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Bloom

Roll dice, draft them, and circle flowers, in a race to complete sets and score points before your opponents.

As Gamewright’s newest roll and write, how does Bloom shape up to its predecessors?

Gameplay

Each player is given a sheet that shows six 4x3 grids of flowers. Flowers can come in five different colors as well as white, which can act as any color. There are six dice, one that matches each of the flower colors (including white, again acting as a wild). At the start of each round you roll all six dice, and then players take turns choosing one die each.

When you select a die your goal is to take the number shown on the die, and circle that number of flowers whose color matches the die's color (if you selected the white die, you choose which of the other five colors it represents this round). However, the flowers must be in a connected group (and flowers cannot be connected diagonally). So if you select the purple die and it shows a three, you can circle a group of three purple flowers that are connected (or two purple flowers and one white one). If you do not circle enough flowers, or if you circle a flower of the wrong color, you mark on your sheet that you have an unhappy customer for each flower missing or each flower of the wrong color. Unhappy customers are worth negative points at the end of the game. Once per game you may also choose to reroll all the dice still on the table when it is your turn to select one.

You score points by circling all the flowers of a certain color on your sheet. Only the first three players to complete a color will score points for it, and you earn more points for being the first or second player to do so. You also earn points for circling all the flowers in one of your grids.

The game ends once a single player has circled all the flowers of three different colors or has completed four of the grids on their sheet. The player with the most points then wins the game.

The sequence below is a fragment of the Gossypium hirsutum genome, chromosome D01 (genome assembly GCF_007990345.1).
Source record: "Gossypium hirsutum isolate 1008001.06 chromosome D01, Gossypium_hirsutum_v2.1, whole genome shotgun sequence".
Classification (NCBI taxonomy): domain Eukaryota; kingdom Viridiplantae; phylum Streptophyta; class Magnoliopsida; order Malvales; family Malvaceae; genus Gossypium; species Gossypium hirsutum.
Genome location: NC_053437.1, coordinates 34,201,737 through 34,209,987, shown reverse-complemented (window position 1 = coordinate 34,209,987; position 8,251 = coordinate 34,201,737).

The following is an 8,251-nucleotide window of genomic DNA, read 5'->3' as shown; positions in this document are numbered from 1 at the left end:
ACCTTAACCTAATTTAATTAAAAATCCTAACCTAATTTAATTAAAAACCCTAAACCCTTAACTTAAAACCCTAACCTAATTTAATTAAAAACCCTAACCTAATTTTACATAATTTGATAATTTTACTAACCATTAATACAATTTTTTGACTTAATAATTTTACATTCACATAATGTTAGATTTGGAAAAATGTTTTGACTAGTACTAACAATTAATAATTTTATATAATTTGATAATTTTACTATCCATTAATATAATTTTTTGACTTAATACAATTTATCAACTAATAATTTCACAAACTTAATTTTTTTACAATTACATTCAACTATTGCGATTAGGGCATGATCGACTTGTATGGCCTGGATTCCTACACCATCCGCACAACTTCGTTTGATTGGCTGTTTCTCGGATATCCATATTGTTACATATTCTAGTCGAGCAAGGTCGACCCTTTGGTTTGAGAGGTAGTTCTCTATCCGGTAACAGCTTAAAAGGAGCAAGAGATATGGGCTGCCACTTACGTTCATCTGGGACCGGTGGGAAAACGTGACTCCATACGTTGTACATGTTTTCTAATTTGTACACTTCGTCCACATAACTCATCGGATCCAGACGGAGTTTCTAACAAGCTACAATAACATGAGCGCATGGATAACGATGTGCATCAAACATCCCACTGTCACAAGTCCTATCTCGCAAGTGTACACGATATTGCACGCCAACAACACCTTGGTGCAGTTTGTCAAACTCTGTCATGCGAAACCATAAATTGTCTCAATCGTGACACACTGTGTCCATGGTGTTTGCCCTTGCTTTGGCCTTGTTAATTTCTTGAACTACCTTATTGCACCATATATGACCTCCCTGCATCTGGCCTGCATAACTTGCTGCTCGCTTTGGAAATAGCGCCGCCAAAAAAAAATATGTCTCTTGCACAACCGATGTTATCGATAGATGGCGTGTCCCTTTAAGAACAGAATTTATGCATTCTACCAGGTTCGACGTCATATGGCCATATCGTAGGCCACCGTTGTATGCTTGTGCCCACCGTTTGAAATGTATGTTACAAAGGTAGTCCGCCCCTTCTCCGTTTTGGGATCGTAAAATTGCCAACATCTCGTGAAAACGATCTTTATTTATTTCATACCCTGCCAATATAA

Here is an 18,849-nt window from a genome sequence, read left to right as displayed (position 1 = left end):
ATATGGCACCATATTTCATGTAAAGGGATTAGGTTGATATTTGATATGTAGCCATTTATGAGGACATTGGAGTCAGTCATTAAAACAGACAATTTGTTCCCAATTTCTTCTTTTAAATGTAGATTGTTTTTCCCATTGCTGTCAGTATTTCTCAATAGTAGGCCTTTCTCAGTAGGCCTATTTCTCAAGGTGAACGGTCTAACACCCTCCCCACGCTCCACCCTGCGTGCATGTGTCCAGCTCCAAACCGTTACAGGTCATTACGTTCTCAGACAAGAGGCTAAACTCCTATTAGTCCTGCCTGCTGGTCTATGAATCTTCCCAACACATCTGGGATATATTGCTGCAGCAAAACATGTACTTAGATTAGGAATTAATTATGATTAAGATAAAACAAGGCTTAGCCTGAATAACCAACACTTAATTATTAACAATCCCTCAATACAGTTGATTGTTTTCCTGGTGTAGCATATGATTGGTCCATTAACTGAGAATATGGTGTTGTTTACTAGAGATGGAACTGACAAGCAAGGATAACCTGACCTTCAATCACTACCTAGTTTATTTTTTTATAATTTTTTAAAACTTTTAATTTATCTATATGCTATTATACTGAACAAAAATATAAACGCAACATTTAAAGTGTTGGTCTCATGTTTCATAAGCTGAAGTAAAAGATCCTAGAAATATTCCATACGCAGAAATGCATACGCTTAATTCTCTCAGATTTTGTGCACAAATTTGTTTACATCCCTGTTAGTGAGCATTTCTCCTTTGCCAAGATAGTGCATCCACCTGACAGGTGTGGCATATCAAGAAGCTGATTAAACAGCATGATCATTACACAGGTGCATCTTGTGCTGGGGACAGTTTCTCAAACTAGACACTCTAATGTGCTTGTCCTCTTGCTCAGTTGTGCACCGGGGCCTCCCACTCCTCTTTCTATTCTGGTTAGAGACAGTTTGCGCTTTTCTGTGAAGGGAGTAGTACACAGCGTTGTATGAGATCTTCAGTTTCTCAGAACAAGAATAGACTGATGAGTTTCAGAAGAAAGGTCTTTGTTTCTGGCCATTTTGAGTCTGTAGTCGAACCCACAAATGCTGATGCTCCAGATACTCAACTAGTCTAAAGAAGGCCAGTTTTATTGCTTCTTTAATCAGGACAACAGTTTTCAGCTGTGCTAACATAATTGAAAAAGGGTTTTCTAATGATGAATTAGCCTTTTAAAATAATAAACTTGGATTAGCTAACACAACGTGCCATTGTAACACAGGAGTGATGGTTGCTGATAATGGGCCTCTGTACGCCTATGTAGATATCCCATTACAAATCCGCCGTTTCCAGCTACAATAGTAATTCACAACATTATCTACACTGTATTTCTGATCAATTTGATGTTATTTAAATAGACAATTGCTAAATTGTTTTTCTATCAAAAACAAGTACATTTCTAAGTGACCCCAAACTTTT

Bloom Components

Review

Bloom is neat little roll and write that is compact, simple, and easy to play. Turns are fast, and the game 'rolls' along nicely. Kids can easily learn how to play, but there is plenty of strategy in the game to interest adults.

Gamewright’s games always look great, with high quality components, and Bloom is no exception. It is also an extremely compact little game that makes it great for travel or slipping into a bag to take to events. It is bright and colorful, and the dice fun to roll.

There is an intriguing race element, as you try to complete sets of flowers before your opponents, which also gives you some options for drafting to spite other players. But there are also some interesting options based on the layout of the flowers, and the sheets are well designed with clever placement of flower groups.

Bloom is not a game that brings anything incredibly new to the roll and write genre, instead it is about presenting an elegantly designed and streamlined take on it, and it does so competently and enjoyably.

Pros: High quality components, interesting choices, easy to learn and fast to play, portable

Cons: Does not offer anything particularly new

Disclosure: we received a complimentary review copy of this game.